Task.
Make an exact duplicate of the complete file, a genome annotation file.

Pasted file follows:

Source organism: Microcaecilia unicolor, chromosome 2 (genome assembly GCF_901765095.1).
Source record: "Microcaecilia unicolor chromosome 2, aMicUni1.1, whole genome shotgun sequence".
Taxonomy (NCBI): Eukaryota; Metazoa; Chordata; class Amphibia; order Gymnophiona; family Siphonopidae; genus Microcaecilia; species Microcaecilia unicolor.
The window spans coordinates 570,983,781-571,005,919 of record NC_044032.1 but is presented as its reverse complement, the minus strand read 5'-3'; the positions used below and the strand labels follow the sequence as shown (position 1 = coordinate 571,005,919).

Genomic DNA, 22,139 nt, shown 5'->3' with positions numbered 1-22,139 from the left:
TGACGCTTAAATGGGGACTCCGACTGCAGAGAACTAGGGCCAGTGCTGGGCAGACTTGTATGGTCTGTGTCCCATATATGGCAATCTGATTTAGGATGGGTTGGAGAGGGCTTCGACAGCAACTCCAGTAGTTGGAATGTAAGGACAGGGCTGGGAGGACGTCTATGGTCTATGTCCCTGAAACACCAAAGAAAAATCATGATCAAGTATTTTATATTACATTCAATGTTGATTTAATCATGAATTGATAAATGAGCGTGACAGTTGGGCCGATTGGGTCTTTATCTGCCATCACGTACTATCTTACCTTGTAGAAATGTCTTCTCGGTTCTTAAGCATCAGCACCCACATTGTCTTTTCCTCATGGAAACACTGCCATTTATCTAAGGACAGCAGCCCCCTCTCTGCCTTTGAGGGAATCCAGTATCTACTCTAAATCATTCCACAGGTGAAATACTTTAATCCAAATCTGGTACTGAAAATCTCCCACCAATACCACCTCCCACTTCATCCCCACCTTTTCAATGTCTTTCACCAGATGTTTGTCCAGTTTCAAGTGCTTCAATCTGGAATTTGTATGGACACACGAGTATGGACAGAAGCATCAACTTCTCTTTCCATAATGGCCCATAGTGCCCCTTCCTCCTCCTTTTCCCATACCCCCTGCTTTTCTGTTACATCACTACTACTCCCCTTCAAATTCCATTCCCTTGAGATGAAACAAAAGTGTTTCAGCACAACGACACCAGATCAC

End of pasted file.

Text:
Source organism: Microcaecilia unicolor, chromosome 2 (genome assembly GCF_901765095.1).
Source record: "Microcaecilia unicolor chromosome 2, aMicUni1.1, whole genome shotgun sequence".
Taxonomy (NCBI): Eukaryota; Metazoa; Chordata; class Amphibia; order Gymnophiona; family Siphonopidae; genus Microcaecilia; species Microcaecilia unicolor.
The window spans coordinates 570,983,781-571,005,919 of record NC_044032.1 but is presented as its reverse complement, the minus strand read 5'-3'; the positions used below and the strand labels follow the sequence as shown (position 1 = coordinate 571,005,919).

Genomic DNA, 22,139 nt, shown 5'->3' with positions numbered 1-22,139 from the left:
TGACGCTTAAATGGGGACTCCGACTGCAGAGAACTAGGGCCAGTGCTGGGCAGACTTGTATGGTCTGTGTCCCATATATGGCAATCTGATTTAGGATGGGTTGGAGAGGGCTTCGACAGCAACTCCAGTAGTTGGAATGTAAGGACAGGGCTGGGAGGACGTCTATGGTCTATGTCCCTGAAACACCAAAGAAAAATCATGATCAAGTATTTTATATTACATTCAATGTTGATTTAATCATGAATTGATAAATGAGCGTGACAGTTGGGCCGATTGGGTCTTTATCTGCCATCACGTACTATCTTACCTTGTAGAAATGTCTTCTCGGTTCTTAAGCATCAGCACCCACATTGTCTTTTCCTCATGGAAACACTGCCATTTATCTAAGGACAGCAGCCCCCTCTCTGCCTTTGAGGGAATCCAGTATCTACTCTAAATCATTCCACAGGTGAAATACTTTAATCCAAATCTGGTACTGAAAATCTCCCACCAATACCACCTCCCACTTCATCCCCACCTTTTCAATGTCTTTCACCAGATGTTTGTCCAGTTTCAAGTGCTTCAATCTGGAATTTGTATGGACACACGAGTATGGACAGAAGCATCAACTTCTCTTTCCATAATGGCCCATAGTGCCCCTTCCTCCTCCTTTTCCCATACCCCCTGCTTTTCTGTTACATCACTACTACTCCCCTTCAAATTCCATTCCCTTGAGATGAAACAAAAGTGTTTCAGCACAACGACACCAGATCAC